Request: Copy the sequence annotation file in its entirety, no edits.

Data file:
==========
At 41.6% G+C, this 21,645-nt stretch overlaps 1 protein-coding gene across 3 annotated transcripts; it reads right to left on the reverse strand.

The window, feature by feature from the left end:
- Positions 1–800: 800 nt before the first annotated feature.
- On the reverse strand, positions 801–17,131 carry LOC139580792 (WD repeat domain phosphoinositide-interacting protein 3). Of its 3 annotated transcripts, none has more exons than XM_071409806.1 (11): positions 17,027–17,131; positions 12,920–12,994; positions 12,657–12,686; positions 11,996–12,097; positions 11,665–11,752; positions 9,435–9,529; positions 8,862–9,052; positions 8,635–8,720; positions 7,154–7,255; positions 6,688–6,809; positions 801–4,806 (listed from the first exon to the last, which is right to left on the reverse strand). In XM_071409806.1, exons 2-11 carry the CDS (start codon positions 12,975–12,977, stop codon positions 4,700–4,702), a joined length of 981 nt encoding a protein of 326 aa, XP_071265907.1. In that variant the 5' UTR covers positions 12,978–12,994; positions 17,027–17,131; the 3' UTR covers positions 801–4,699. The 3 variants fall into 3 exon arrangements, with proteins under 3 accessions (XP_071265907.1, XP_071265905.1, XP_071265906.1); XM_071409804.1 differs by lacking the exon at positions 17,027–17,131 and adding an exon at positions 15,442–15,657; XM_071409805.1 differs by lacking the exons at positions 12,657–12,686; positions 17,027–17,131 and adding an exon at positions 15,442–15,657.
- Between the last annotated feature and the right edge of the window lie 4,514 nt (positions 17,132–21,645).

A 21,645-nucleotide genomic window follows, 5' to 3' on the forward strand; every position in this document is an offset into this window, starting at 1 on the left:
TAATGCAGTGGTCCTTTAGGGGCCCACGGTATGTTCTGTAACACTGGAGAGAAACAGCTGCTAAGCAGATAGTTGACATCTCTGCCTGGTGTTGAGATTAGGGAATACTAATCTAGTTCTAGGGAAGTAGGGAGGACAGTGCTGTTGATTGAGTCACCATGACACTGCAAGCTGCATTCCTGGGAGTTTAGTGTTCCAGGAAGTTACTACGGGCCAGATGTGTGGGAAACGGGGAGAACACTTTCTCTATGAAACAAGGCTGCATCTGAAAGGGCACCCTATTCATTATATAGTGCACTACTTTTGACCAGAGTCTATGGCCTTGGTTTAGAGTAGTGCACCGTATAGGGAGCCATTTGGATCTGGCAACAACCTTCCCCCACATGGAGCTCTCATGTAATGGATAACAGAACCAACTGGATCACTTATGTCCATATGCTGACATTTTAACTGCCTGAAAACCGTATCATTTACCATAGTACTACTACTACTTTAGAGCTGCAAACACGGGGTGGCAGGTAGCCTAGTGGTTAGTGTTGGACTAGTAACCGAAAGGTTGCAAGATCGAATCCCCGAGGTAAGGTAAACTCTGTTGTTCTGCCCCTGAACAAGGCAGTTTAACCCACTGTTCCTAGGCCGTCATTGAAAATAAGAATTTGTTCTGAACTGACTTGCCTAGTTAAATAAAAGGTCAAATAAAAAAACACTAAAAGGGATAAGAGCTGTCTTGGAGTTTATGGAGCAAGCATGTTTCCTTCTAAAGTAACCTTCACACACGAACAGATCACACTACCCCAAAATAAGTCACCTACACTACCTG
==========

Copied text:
At 41.6% G+C, this 21,645-nt stretch overlaps 1 protein-coding gene across 3 annotated transcripts; it reads right to left on the reverse strand.

The window, feature by feature from the left end:
- Positions 1–800: 800 nt before the first annotated feature.
- On the reverse strand, positions 801–17,131 carry LOC139580792 (WD repeat domain phosphoinositide-interacting protein 3). Of its 3 annotated transcripts, none has more exons than XM_071409806.1 (11): positions 17,027–17,131; positions 12,920–12,994; positions 12,657–12,686; positions 11,996–12,097; positions 11,665–11,752; positions 9,435–9,529; positions 8,862–9,052; positions 8,635–8,720; positions 7,154–7,255; positions 6,688–6,809; positions 801–4,806 (listed from the first exon to the last, which is right to left on the reverse strand). In XM_071409806.1, exons 2-11 carry the CDS (start codon positions 12,975–12,977, stop codon positions 4,700–4,702), a joined length of 981 nt encoding a protein of 326 aa, XP_071265907.1. In that variant the 5' UTR covers positions 12,978–12,994; positions 17,027–17,131; the 3' UTR covers positions 801–4,699. The 3 variants fall into 3 exon arrangements, with proteins under 3 accessions (XP_071265907.1, XP_071265905.1, XP_071265906.1); XM_071409804.1 differs by lacking the exon at positions 17,027–17,131 and adding an exon at positions 15,442–15,657; XM_071409805.1 differs by lacking the exons at positions 12,657–12,686; positions 17,027–17,131 and adding an exon at positions 15,442–15,657.
- Between the last annotated feature and the right edge of the window lie 4,514 nt (positions 17,132–21,645).

A 21,645-nucleotide genomic window follows, 5' to 3' on the forward strand; every position in this document is an offset into this window, starting at 1 on the left:
TAATGCAGTGGTCCTTTAGGGGCCCACGGTATGTTCTGTAACACTGGAGAGAAACAGCTGCTAAGCAGATAGTTGACATCTCTGCCTGGTGTTGAGATTAGGGAATACTAATCTAGTTCTAGGGAAGTAGGGAGGACAGTGCTGTTGATTGAGTCACCATGACACTGCAAGCTGCATTCCTGGGAGTTTAGTGTTCCAGGAAGTTACTACGGGCCAGATGTGTGGGAAACGGGGAGAACACTTTCTCTATGAAACAAGGCTGCATCTGAAAGGGCACCCTATTCATTATATAGTGCACTACTTTTGACCAGAGTCTATGGCCTTGGTTTAGAGTAGTGCACCGTATAGGGAGCCATTTGGATCTGGCAACAACCTTCCCCCACATGGAGCTCTCATGTAATGGATAACAGAACCAACTGGATCACTTATGTCCATATGCTGACATTTTAACTGCCTGAAAACCGTATCATTTACCATAGTACTACTACTACTTTAGAGCTGCAAACACGGGGTGGCAGGTAGCCTAGTGGTTAGTGTTGGACTAGTAACCGAAAGGTTGCAAGATCGAATCCCCGAGGTAAGGTAAACTCTGTTGTTCTGCCCCTGAACAAGGCAGTTTAACCCACTGTTCCTAGGCCGTCATTGAAAATAAGAATTTGTTCTGAACTGACTTGCCTAGTTAAATAAAAGGTCAAATAAAAAAACACTAAAAGGGATAAGAGCTGTCTTGGAGTTTATGGAGCAAGCATGTTTCCTTCTAAAGTAACCTTCACACACGAACAGATCACACTACCCCAAAATAAGTCACCTACACTACCTG